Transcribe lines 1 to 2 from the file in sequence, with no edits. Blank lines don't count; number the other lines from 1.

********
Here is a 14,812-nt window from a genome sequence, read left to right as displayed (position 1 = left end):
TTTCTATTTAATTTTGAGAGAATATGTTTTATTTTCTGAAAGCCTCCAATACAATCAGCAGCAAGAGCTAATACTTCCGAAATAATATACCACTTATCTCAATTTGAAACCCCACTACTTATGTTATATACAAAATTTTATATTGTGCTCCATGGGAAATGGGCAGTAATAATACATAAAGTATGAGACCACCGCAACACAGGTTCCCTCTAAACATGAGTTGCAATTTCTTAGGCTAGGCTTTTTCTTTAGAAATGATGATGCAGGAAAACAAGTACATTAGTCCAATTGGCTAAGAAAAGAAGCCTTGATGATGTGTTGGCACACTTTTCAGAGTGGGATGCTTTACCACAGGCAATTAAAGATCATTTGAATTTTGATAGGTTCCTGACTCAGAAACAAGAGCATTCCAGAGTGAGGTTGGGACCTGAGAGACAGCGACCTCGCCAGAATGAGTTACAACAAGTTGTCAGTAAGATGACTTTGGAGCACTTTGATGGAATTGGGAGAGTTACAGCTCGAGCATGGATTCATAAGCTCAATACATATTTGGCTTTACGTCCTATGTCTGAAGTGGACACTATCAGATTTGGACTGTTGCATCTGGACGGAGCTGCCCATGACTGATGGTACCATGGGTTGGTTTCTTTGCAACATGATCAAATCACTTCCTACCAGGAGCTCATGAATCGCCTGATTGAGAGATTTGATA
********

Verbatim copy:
Here is a 14,812-nt window from a genome sequence, read left to right as displayed (position 1 = left end):
TTTCTATTTAATTTTGAGAGAATATGTTTTATTTTCTGAAAGCCTCCAATACAATCAGCAGCAAGAGCTAATACTTCCGAAATAATATACCACTTATCTCAATTTGAAACCCCACTACTTATGTTATATACAAAATTTTATATTGTGCTCCATGGGAAATGGGCAGTAATAATACATAAAGTATGAGACCACCGCAACACAGGTTCCCTCTAAACATGAGTTGCAATTTCTTAGGCTAGGCTTTTTCTTTAGAAATGATGATGCAGGAAAACAAGTACATTAGTCCAATTGGCTAAGAAAAGAAGCCTTGATGATGTGTTGGCACACTTTTCAGAGTGGGATGCTTTACCACAGGCAATTAAAGATCATTTGAATTTTGATAGGTTCCTGACTCAGAAACAAGAGCATTCCAGAGTGAGGTTGGGACCTGAGAGACAGCGACCTCGCCAGAATGAGTTACAACAAGTTGTCAGTAAGATGACTTTGGAGCACTTTGATGGAATTGGGAGAGTTACAGCTCGAGCATGGATTCATAAGCTCAATACATATTTGGCTTTACGTCCTATGTCTGAAGTGGACACTATCAGATTTGGACTGTTGCATCTGGACGGAGCTGCCCATGACTGATGGTACCATGGGTTGGTTTCTTTGCAACATGATCAAATCACTTCCTACCAGGAGCTCATGAATCGCCTGATTGAGAGATTTGATA